Lady Elliot Island, on the Great Barrier Reef.  Photo Contributed
Lady Elliot Island, on the Great Barrier Reef. Photo Contributed Contributed

Coal dust kills coral, slows seagrass and fish growth

QUESTIONS about shipping coal along the Great Barrier Reef have been raised after a James Cook University study found coral exposed to high concentrations of coal dust died within two weeks.

The study also found coal dust released into seawater slows seagrass and fish growth, which, according to the Australian Marine Conservation Society, highlights the need to stop coal port expansion down the Reef coastline.

SHIPPING LANES: Designated routes ships follow along the Great Barrier Reef. Contributed: Great Barrier Reef Marine Park Authroity
SHIPPING LANES: Designated routes ships follow along the Great Barrier Reef. Contributed: Great Barrier Reef Marine Park Authroity Declan Cooley

"Coral exposed to lower concentrations of coal lasted longer, but most of them also died after four weeks of exposure," author of the study Kathryn Berry said.

But given the low cost of commodity prices, the need to ramp up exports and proposed port expansions in Gladstone and at Abbot Point, it's unlikely traffic along the reef coastline will slow down.

In a report released by the Great Barrier Reef Marine Park Authority, it estimated that by 2020 there would be around 4,200 coal vessel calls to Great Barrier Reef ports.

Last month Gladstone Ports Corporation exported 5,233,213 tonnes of coal in 57 vessels.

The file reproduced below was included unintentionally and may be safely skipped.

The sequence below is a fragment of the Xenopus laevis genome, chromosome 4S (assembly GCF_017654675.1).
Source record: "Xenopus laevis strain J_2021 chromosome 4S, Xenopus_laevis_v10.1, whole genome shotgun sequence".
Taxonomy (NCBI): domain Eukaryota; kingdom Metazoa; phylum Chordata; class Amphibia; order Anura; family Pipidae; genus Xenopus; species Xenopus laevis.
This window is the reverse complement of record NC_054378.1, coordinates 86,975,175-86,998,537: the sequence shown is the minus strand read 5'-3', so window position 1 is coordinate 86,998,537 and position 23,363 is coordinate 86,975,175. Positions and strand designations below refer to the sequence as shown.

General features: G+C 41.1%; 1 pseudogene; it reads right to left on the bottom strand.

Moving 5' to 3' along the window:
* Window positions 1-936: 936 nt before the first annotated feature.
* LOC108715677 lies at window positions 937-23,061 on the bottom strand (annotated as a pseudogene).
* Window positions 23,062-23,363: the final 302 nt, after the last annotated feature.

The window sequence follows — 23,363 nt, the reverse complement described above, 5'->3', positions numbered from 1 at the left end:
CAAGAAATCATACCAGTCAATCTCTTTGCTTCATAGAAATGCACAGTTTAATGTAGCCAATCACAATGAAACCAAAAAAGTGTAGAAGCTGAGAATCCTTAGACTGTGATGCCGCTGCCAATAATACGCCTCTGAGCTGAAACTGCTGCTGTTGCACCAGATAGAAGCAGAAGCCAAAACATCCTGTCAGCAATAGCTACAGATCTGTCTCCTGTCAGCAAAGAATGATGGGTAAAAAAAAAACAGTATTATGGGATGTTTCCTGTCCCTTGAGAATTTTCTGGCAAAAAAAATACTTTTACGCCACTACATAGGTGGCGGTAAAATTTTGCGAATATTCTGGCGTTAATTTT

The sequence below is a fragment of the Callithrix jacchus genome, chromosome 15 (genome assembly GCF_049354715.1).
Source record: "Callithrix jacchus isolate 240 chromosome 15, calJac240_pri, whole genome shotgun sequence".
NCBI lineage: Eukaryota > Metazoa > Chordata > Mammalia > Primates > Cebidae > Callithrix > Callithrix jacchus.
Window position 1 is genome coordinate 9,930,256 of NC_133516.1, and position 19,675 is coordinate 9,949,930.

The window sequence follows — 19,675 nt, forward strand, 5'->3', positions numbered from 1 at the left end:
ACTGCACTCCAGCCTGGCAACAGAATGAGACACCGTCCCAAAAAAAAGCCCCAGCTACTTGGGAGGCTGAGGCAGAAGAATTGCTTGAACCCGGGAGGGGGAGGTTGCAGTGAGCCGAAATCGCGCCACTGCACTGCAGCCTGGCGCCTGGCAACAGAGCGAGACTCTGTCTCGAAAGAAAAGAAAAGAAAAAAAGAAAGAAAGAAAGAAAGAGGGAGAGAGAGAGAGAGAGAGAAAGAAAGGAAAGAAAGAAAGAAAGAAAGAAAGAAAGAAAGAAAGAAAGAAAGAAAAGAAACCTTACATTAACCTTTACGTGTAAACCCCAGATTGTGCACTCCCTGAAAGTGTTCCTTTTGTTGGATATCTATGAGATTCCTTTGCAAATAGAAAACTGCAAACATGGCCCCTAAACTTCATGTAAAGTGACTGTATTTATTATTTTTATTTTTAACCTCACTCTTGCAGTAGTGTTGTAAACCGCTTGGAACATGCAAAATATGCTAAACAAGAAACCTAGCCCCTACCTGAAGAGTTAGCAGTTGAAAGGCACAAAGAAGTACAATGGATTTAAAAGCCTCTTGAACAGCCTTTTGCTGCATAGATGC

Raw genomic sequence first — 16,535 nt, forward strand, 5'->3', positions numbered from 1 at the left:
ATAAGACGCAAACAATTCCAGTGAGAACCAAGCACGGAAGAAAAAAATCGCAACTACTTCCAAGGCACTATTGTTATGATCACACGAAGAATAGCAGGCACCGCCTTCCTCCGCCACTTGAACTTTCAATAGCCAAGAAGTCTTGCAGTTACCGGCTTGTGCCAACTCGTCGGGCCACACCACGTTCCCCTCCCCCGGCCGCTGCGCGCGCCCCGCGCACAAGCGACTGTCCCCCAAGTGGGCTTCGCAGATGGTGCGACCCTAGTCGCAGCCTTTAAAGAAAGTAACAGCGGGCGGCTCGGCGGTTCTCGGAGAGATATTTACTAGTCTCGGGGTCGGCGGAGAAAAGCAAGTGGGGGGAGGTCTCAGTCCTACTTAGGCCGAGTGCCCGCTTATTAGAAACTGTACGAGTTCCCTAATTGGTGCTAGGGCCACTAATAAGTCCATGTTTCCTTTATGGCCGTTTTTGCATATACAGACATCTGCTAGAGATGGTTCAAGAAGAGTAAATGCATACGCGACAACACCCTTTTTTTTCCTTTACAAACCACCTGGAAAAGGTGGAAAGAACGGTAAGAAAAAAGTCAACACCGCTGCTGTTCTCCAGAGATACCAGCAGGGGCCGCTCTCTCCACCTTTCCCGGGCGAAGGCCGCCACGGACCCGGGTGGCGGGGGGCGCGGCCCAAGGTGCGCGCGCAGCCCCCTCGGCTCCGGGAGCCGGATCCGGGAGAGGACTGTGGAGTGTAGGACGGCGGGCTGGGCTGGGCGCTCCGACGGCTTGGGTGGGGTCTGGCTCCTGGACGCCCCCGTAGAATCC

LAND AHOY: Number of ships reported running aground between 1987 - 2012. Contributed: Great Barrier Reef Marine Park Authority.
LAND AHOY: Number of ships reported running aground between 1987 - 2012. Contributed: Great Barrier Reef Marine Park Authority. Declan Cooley

The JCU study found coal dust is released into seawater at loading and storage facilities when it is blown or washed into the sea, during transport, and in rare shipping disasters.

The Great Barrier Reef campaign director at the Australian Institute of Marine Science, Imogen Zethoven, said coal dust along the reef coastline near ports was already very high and a further increase in coal dust from port expansions would be a disaster

"The Reef is in a fragile state…and it simply cannot stand more pressure from the impacts of industrialisation and global warming if it is to survive and recover," she said.

But in a statement released by Queensland Resource Council Chief Executive Michael Roche, he said traffic from coal ships in the Great Barrier Reef sits at six ships a day, accounting for less than half of all shipping traversing shipping lanes in the reef region.

"The [study] involves pouring coal dust over coral in a tank of seawater," Mr Roche said.

"It is not obvious how realistic a simulation this is given we do not export coal dust, rather we export solid coal."

EXPORT NATION: Shipping routes used between Australia and the rest of the world. Contributed: Created by digital journalism studio Kiln and University College London's Energy Institute.
EXPORT NATION: Shipping routes used between Australia and the rest of the world. Contributed: Created by digital journalism studio Kiln and University College London's Energy Institute. Declan Cooley


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